Home Featured Bortoleto: “It’s 1000kg off of my shoulder to finally win in F2”

Bortoleto: “It’s 1000kg off of my shoulder to finally win in F2”

by Ida Wood

Photo: Formula Motorsport Ltd

Gabriel Bortoleto has described his relief at breaking his Formula 2 victory duck as “1,000 kilos off of my shoulder”.

The 19-year-old reigning FIA Formula 3 champion claimed pole on his F2 debut and finished sixth and fifth in his first two races at Bahrain. In round four at Imola he took a second pole and a maiden podium by finishing second in the feature race, but said it “was a hard one to take” being beaten to victory there by 0.569 seconds.

That was followed up with second place in the Monaco sprint race, then in round seven at the Red Bull Ring last weekend the Virtuosi Racing driver came from second on the grid (after poleman Dennis Hauger started from the pitlane) to win the feature race.

“I always knew that we had the points and the stability to [win]. It just didn’t happen before. It was just a matter of time. Because it’s not that I was slower or I was doing mistakes,” said Bortoleto.

“It was just, let’s say, 1,000 kilos off of my shoulder to finally win my first race in F2. And from now on, we know that our car will be there every round, so we will be fighting for wins much more this season.”

Bortoleto felt “we were fast in qualifying, but even faster in the race”, and said his biggest challenge en route to victory was Pepe Marti illegally pitting during the race’s virtual safety car period and jumping ahead of him once he had pitted. He spent 11 laps behind Marti before overtaking him.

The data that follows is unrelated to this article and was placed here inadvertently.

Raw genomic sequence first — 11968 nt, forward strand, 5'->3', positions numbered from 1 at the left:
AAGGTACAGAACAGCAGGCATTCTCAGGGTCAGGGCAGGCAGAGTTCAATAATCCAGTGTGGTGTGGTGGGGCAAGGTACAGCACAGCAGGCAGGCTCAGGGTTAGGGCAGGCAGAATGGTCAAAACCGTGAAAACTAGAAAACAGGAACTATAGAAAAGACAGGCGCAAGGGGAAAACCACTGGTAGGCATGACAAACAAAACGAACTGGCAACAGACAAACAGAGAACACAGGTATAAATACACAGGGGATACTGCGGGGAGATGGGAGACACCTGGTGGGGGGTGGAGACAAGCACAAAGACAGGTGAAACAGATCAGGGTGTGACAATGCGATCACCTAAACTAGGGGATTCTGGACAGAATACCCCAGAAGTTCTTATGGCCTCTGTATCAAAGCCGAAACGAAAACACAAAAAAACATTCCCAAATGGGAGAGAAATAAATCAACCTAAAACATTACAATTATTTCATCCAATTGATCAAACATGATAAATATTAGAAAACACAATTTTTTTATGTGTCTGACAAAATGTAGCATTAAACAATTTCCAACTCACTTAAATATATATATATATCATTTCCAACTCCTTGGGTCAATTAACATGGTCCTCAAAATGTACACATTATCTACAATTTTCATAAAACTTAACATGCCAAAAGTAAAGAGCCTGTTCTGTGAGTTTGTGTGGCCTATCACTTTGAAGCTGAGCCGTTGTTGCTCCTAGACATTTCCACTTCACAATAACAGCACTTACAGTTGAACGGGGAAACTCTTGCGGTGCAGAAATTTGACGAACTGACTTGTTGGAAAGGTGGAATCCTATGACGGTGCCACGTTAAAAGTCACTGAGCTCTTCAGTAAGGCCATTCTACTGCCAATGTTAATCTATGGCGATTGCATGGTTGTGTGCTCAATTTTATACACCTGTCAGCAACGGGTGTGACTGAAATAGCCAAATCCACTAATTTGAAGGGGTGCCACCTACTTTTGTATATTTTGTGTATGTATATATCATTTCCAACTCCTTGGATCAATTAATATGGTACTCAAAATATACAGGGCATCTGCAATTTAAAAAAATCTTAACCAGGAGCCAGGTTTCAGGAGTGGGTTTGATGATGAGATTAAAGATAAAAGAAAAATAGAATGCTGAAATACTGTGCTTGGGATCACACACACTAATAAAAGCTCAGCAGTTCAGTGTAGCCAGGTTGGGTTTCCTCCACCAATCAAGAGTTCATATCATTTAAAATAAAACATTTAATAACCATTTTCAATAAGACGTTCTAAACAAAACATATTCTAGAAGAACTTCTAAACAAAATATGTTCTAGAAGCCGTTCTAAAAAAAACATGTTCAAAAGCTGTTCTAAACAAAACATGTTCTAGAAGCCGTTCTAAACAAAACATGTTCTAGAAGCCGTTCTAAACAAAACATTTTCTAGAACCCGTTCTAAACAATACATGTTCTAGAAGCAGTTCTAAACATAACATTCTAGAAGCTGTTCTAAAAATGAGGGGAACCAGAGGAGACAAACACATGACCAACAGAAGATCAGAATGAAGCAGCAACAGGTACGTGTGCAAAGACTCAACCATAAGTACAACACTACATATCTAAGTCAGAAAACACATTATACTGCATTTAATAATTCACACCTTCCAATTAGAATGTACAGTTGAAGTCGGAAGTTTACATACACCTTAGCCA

“I needed to push much more at the beginning than what I wanted to on the soft [tyres]. I came out of the pit and he was almost in turn three. It was a big, big loss, and I needed to push to catch him. Because I didn’t know, actually, how was his pace, if I could slow down at the beginning or not. I used a little bit more of my tyres than what I would like to, at that point of the race. But it was fine. In the end we also had the pace, so I’m happy with how everything went.”

Once he passed Marti, Bortoleto then spent 12 laps behind Jak Crawford before he pitted and he returned to the lead.

“I couldn’t pass more than what I was doing at that moment because I would destroy my tyres. So I needed to keep up with the same pace as Crawford, more or less. So when I realised that he started to [have] degradation a bit,  I wanted to move, and it worked. But obviously that three, four laps that I was quite close to him under his DRS was tough on the tyres. And for sure, it destroyed them a bit.”

Bortoleto knew what his tyres could handle as “we did some consecutive pushes in free practice to see how was the degradation and the overheating of the tyres; and we were looking decent there”.